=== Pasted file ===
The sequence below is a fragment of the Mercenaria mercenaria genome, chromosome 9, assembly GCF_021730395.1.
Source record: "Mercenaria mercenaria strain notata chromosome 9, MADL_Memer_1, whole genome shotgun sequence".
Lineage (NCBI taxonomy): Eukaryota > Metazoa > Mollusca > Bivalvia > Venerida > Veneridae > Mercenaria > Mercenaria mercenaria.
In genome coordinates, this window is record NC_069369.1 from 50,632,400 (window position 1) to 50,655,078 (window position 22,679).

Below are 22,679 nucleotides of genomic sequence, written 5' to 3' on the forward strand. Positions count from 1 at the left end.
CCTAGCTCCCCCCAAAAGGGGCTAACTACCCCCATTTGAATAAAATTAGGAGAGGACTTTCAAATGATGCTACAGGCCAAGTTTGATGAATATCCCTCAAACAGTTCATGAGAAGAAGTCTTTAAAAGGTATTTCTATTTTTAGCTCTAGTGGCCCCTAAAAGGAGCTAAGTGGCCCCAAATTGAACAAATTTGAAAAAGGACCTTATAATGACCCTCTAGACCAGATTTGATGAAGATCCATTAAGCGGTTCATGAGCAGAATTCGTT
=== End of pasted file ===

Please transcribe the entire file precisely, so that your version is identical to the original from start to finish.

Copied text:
The sequence below is a fragment of the Mercenaria mercenaria genome, chromosome 9, assembly GCF_021730395.1.
Source record: "Mercenaria mercenaria strain notata chromosome 9, MADL_Memer_1, whole genome shotgun sequence".
Lineage (NCBI taxonomy): Eukaryota > Metazoa > Mollusca > Bivalvia > Venerida > Veneridae > Mercenaria > Mercenaria mercenaria.
In genome coordinates, this window is record NC_069369.1 from 50,632,400 (window position 1) to 50,655,078 (window position 22,679).

Below are 22,679 nucleotides of genomic sequence, written 5' to 3' on the forward strand. Positions count from 1 at the left end.
CCTAGCTCCCCCCAAAAGGGGCTAACTACCCCCATTTGAATAAAATTAGGAGAGGACTTTCAAATGATGCTACAGGCCAAGTTTGATGAATATCCCTCAAACAGTTCATGAGAAGAAGTCTTTAAAAGGTATTTCTATTTTTAGCTCTAGTGGCCCCTAAAAGGAGCTAAGTGGCCCCAAATTGAACAAATTTGAAAAAGGACCTTATAATGACCCTCTAGACCAGATTTGATGAAGATCCATTAAGCGGTTCATGAGCAGAATTCGTT